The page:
I think there’s a number of different layers to the growth, depending on the market that we’re talking about. Even if you were to take some of the more advanced markets, when you consider the likes of Netent and Evolution coming together, there’s naturally going to be synergies in innovative ideas.

There’s going to be arguably the best RNG slots coming together with the best of live casino, which then fuels the hybrid products. The types of lightening roulette, monopoly, crazy time, which are filling the middle ground between RNG and the entertainment factor versus the real traditional live casino games.

Then you’ve got land-based, people will always want that authenticity of a real casino experience.

We stream from live casinos to our online websites and we’ll continue to do that as I’m sure others will do too. We have our own expertise through Authentic Gaming who specialise and lead the way in the convergence between land based and online live casino. As that experience continues to become more and more real (with maybe augmented reality overlaid) that’s going to drive that product category forward.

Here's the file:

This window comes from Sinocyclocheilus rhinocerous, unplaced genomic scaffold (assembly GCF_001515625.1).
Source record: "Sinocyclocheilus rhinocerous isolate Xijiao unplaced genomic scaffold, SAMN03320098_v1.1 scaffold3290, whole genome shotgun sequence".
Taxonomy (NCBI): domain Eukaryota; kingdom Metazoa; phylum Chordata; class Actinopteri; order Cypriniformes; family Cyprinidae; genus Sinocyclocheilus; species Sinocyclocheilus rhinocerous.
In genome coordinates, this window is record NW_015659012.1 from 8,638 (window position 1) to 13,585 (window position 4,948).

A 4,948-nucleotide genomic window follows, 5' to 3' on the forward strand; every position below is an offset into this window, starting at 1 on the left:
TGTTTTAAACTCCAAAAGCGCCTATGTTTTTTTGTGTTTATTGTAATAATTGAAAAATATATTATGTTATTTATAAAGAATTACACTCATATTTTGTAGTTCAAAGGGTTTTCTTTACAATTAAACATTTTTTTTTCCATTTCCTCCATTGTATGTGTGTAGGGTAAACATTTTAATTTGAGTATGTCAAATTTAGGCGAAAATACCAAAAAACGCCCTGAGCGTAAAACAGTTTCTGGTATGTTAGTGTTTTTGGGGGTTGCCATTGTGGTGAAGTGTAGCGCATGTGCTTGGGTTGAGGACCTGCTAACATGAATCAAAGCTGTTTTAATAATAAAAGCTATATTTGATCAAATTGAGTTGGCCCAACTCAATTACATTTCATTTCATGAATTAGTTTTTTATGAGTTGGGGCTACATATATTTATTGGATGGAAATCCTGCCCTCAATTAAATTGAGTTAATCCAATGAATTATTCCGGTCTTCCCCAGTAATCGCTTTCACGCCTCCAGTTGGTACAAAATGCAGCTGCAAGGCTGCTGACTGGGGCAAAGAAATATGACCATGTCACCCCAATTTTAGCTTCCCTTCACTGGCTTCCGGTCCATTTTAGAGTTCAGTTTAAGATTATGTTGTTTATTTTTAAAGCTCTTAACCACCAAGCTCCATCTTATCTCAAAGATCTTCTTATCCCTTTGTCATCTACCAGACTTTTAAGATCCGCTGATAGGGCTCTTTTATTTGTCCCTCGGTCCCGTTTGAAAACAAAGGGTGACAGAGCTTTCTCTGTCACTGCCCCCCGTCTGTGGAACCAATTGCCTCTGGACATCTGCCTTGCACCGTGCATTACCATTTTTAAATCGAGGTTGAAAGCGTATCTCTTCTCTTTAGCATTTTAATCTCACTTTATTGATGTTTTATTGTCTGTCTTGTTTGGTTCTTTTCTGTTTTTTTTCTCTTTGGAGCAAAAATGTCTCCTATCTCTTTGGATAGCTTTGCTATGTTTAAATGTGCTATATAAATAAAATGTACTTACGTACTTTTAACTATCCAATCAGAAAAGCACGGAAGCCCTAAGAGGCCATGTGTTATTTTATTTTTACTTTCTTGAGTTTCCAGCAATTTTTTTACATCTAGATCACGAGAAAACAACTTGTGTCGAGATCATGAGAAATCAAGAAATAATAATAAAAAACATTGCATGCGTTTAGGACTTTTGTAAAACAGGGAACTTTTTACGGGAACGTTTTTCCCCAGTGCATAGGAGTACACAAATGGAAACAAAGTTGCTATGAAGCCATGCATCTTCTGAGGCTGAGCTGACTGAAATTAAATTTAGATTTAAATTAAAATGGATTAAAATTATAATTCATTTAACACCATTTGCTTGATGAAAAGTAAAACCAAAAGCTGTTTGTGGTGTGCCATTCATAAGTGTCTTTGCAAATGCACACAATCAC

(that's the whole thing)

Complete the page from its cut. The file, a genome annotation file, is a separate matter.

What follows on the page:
Is it going to be the fastest growing category?

It depends on what happens in the likes of slots. At this moment in time, I can’t see where slots are heading, other than merging into other product verticals, like live casino and RNG coming together and having multipliers and a game show format.”

Is it possible to recreate the land-based customer experience digitally and what are some of the most important aspects that that require consideration?

“As far as a pure table experience goes, yes. Clearly, you’re not going to have the bar to be able to go and visit and other areas of a physical environment.

But if you’re sitting at that table and if you can show the dealer, like Authentic Gaming do, then it becomes more real. .

If the dealer can actually be shown and the speed is real, almost real time, (which it’s getting to be now), the only thing that’s missing is being able to physically see other customers.

However, seeing other customers currently poses a problem because of data protection. Some customers don’t necessarily want to be seen live on the internet.